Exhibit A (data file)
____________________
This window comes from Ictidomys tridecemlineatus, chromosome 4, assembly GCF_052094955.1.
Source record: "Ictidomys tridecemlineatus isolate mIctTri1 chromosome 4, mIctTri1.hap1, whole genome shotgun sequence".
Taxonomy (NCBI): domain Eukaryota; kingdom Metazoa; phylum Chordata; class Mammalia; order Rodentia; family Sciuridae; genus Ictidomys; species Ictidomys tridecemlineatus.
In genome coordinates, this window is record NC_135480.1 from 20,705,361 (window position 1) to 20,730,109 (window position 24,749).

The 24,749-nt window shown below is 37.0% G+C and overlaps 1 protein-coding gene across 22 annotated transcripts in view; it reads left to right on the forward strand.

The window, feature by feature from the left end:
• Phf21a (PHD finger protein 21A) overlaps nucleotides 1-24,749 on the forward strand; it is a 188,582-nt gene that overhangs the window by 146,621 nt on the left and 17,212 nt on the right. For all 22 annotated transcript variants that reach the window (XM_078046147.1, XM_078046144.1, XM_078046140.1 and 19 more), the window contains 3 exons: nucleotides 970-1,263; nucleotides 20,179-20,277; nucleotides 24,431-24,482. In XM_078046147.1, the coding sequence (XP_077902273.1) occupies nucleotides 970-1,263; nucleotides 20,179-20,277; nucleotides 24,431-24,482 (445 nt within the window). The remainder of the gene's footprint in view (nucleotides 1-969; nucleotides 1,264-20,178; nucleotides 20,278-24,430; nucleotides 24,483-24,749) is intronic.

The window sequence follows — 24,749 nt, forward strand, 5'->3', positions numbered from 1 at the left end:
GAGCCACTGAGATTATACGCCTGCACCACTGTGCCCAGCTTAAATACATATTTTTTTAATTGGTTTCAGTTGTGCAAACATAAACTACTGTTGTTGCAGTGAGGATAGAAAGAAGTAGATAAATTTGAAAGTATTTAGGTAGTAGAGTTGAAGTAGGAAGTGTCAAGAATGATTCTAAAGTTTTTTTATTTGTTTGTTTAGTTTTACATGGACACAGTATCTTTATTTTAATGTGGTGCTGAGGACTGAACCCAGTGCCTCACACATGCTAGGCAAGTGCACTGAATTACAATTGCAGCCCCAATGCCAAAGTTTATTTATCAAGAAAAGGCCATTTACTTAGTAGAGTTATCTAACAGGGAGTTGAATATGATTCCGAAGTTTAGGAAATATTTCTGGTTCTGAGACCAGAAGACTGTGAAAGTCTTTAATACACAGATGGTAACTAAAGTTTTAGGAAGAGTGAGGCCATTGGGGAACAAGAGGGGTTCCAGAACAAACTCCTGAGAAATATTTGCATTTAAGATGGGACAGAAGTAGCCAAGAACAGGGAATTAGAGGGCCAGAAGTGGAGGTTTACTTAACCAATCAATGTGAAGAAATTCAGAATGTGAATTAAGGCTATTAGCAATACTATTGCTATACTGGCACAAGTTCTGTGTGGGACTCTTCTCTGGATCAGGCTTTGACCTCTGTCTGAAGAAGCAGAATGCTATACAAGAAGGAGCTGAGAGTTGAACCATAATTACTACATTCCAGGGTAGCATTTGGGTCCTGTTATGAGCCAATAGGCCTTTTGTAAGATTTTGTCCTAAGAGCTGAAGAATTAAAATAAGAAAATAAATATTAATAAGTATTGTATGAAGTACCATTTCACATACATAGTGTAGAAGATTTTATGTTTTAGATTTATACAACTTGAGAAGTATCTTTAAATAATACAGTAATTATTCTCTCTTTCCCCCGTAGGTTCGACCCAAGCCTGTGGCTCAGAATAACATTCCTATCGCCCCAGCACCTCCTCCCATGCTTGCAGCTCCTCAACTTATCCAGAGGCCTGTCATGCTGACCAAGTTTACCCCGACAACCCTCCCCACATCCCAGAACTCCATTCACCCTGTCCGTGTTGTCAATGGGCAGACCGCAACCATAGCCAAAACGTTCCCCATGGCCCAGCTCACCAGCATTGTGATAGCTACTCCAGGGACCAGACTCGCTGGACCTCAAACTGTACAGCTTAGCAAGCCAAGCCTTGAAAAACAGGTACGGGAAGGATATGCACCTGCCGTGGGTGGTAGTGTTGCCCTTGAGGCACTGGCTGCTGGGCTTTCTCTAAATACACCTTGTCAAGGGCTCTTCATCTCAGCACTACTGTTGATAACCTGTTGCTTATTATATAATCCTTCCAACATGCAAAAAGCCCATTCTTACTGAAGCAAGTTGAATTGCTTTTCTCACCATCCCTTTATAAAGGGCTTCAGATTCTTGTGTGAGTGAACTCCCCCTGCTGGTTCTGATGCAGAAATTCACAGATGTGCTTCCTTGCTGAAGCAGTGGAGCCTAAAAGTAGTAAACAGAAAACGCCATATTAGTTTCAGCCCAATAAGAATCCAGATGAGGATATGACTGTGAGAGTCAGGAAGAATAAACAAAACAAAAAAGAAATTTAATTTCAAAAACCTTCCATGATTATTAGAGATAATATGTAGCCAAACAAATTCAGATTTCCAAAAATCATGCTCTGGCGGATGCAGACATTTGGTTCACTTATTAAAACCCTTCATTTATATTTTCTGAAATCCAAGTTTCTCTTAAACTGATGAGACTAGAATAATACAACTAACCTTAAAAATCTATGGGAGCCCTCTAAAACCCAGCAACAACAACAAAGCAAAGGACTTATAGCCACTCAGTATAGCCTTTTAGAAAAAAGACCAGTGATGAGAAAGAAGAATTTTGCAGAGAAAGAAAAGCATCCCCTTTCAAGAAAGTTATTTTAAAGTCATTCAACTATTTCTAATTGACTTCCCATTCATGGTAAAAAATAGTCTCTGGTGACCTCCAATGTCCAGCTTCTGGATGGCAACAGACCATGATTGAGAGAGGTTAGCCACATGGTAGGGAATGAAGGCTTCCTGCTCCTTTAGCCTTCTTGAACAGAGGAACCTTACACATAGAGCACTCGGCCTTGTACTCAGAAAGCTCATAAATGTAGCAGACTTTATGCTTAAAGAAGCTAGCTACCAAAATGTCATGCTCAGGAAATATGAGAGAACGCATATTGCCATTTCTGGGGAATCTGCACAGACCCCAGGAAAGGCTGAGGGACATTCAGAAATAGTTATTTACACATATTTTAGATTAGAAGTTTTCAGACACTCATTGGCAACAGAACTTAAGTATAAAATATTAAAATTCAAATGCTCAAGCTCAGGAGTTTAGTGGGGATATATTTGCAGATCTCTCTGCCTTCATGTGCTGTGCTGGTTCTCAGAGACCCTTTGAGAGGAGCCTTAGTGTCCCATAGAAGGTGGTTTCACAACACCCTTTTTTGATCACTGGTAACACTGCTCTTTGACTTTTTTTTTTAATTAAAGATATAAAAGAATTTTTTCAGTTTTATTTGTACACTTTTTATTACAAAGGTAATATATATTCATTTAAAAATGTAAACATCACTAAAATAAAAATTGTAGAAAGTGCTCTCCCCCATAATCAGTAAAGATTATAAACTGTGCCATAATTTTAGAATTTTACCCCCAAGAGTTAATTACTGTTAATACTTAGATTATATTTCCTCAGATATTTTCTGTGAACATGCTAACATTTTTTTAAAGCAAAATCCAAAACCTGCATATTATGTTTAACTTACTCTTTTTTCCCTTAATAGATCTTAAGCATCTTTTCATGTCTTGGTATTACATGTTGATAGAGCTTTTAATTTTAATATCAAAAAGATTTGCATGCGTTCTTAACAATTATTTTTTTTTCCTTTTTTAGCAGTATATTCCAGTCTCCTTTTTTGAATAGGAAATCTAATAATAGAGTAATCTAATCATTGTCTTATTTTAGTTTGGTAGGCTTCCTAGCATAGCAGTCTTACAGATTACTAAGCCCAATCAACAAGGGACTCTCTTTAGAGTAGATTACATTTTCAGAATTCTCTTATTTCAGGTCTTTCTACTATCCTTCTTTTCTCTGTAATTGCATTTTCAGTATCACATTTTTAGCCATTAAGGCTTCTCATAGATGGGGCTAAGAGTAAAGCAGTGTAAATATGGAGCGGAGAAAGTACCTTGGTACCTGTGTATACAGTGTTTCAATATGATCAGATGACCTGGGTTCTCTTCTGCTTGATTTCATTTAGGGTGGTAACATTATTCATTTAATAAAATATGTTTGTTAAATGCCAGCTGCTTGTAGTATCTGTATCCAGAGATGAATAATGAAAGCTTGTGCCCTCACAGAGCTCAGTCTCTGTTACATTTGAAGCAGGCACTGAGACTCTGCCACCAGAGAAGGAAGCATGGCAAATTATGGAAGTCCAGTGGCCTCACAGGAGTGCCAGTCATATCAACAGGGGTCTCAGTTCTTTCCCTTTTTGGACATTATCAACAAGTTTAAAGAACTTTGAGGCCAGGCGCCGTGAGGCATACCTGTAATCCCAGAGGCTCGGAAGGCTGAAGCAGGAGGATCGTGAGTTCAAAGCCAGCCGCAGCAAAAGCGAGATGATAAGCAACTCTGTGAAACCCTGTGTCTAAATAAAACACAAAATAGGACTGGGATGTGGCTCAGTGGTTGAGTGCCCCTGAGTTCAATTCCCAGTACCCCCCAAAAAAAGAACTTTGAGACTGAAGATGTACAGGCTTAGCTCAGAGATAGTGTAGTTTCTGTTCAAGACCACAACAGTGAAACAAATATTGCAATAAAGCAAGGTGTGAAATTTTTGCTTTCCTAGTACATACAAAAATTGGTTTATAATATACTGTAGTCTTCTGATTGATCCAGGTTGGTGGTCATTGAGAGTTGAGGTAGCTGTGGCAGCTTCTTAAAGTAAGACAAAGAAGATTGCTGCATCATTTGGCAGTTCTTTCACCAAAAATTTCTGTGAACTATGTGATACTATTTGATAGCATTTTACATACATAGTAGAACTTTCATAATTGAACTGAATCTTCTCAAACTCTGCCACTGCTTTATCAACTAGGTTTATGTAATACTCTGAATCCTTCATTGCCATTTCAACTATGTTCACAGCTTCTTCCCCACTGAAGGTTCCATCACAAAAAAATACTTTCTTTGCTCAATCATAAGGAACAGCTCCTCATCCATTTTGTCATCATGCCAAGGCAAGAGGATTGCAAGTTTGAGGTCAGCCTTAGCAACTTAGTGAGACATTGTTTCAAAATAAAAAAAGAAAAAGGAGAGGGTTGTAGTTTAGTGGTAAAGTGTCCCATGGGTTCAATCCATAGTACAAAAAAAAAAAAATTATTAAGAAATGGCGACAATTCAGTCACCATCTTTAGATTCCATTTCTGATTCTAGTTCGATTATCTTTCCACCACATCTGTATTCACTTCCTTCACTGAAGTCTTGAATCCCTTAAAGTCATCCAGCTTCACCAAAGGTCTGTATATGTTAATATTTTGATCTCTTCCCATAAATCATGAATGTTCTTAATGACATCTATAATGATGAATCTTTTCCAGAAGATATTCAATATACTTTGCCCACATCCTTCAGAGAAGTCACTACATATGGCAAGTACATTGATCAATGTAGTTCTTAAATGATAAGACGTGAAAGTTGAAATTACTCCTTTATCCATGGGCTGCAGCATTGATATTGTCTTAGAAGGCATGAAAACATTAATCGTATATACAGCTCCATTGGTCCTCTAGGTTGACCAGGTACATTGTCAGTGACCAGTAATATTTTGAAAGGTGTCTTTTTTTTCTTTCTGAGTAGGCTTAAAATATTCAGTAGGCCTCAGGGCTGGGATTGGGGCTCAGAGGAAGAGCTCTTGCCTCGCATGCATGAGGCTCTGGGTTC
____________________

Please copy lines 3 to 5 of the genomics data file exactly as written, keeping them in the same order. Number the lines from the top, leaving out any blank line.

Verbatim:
Taxonomy (NCBI): domain Eukaryota; kingdom Metazoa; phylum Chordata; class Mammalia; order Rodentia; family Sciuridae; genus Ictidomys; species Ictidomys tridecemlineatus.
In genome coordinates, this window is record NC_135480.1 from 20,705,361 (window position 1) to 20,730,109 (window position 24,749).

The 24,749-nt window shown below is 37.0% G+C and overlaps 1 protein-coding gene across 22 annotated transcripts in view; it reads left to right on the forward strand.